lauantai 1. marraskuuta 2014

BULGARIA! (text in English)

I decided to write this post in English because I want to raise awareness among my friends from all around the world of a very underestimated country called Bulgaria. And I have been traveling quite a lot (nearly 30 countries, mostly in Europe, but also Australia, Asia, North America, the Caribbeans..), but Bulgaria was really a destination that differs from other European countries both in good an in bad. I'll also have to excuse my writing since being in Germany for 2 months now has really affected my English skills :(
Soo here we go!

Poverty, mafia, corruption, Sunny Beach, "Be careful out there!!"...  I'll have to admit that those were the things I (thought) I knew about Bulgaria and the things people (non-Bulgarians) told me before I went there. What Bulgarians therefore told me, is that things in Bulgaria aren't really good atm but they all told me how beautiful nature they have. Well, I left there with an open mind and I didn't really have any expectations. While sitting in the airplane I didn't have any idea of how unbelievably amazing country Bulgaria is and how many times I would get speechless during my stay! I really hope I can put my experiences into words and that you could get at least some kind of a picture of the country.

At first I could tell a little bit about the history of Bulgaria, because it is a big part of the culture and it's development (don't get scared, please keep on reading! :)). I do not know that much yet and I do not want to give false information either, so I'll cut the long story short. The most important happening in the Bulgarian history is probably when it was under the Turkish slavery for 500 years. Under that time the Turkish brutally killed a lot of Bulgarians and there's plenty of horrible stories of the destinies of Bulgarians desperately trying to hide themselves in the monasteries or in the mountains. Tens of thousand of people were killed in the massacres under the Ottoman era and it was a very dark 500 years of the Bulgarian history. At last Russia helped Bulgaria and finally Bulgarians got their independence in 1878, but they had lost a lot of areas, financial resources not t mention the many people who lost their lives. Bulgarians had to start re-building their nation from scratch after all what they had been through. Even nowadays the Bulgarians have a skeptic attitude towards the Turks, which is unfortunate, but understandable.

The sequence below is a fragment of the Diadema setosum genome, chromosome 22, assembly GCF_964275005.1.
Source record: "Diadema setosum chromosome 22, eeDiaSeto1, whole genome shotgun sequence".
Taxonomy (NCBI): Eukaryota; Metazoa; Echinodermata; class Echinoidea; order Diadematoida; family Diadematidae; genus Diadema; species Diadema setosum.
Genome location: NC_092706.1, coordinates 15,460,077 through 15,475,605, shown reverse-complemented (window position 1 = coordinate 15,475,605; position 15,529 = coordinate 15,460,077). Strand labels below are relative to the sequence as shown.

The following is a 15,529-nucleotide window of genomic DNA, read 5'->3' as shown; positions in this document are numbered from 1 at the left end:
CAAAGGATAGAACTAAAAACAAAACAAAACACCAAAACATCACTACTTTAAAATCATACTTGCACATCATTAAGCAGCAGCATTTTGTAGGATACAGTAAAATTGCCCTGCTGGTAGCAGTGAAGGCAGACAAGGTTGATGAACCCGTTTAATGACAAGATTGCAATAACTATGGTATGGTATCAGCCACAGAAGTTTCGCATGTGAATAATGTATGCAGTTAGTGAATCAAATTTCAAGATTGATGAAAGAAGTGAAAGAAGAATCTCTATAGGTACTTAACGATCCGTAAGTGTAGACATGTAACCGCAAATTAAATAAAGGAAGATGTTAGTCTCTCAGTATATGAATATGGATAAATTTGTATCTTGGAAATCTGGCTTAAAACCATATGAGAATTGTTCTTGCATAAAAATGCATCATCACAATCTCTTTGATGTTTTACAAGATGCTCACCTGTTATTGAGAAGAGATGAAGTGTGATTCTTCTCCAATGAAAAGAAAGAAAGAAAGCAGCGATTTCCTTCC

What is more, the Soviet Union occupied Bulgaria after the second world war and therefore Bulgaria became a communistic country. And yes, there still is a lot of buildings from those communistic years and because of the lack of money (Bulgaria didn't get money from the EU in 2008 because it hadn't been able to diminish corruption in the country) the roads, that are only partly covered with asphalt, are in a very bad condition not to mention the old Ladas that are still driving around like there was nothing weird about that. And according to many Bulgarians it's very difficult to earn "clean" money there. At this point I could mention, that Bulgaria is the poorest country in the EU and the average wage is around a couple of hundreds of euros per month. It is surreal that a European country, that is even a member of the EU can be so far behind when it comes to financial development. Differences between Bulgaria and Finland, where sometimes the biggest news in the tabloids is when one of our politicians caught a cold, are incredibly huge!

 The poverty can be seen everywhere...
Old cars and roads that are in very bad condition ^

There is so much more than that! And what I am wondering is why does for example the Finnish media only write about those not so flattering sides of Bulgaria? When did we Finns, and many other European countries, forget about the times before the Turkish slavery, when Bulgarian areas reached to the three seas and when Plovdiv, one of the world's oldest cities was founded? The Bulgarian history is very old and rich: there's thousands of legends that are still told to the kids, a lot of monasteries and fortresses and there folk dances are still popular. This is the part that is unfortunately totally forgotten or unknown among other European countries.

Plovdiv. There's an old stadium from the Roman era under the city center.

This incredible amphitheater is still in use!
Plovdiv is one f the biggest cities in Bulgaria and is going to be the world's culture capital 2019 so there's a lot of restoration going on at the moment. It was built around seven hills, but nowadays there is one hill less than previously because one was destroyed to built a shopping mall on that place (but due to lack of money the mall never got built all the way). Anyhow Plovdiv is very beautiful with the oldest buildings stemming from the Roman era and I can't imagine how it's going to be like in 2019 when they have rebuilt some parts of the old stadium and people are able to walk there, under the city. Plovdiv is really a hidden and not so well-known pearl of the Balkans! 

I fell in love with the city center in Plovdiv!

One of the hills in Plovdiv

 "The nature is all that we have left that we can be proud of".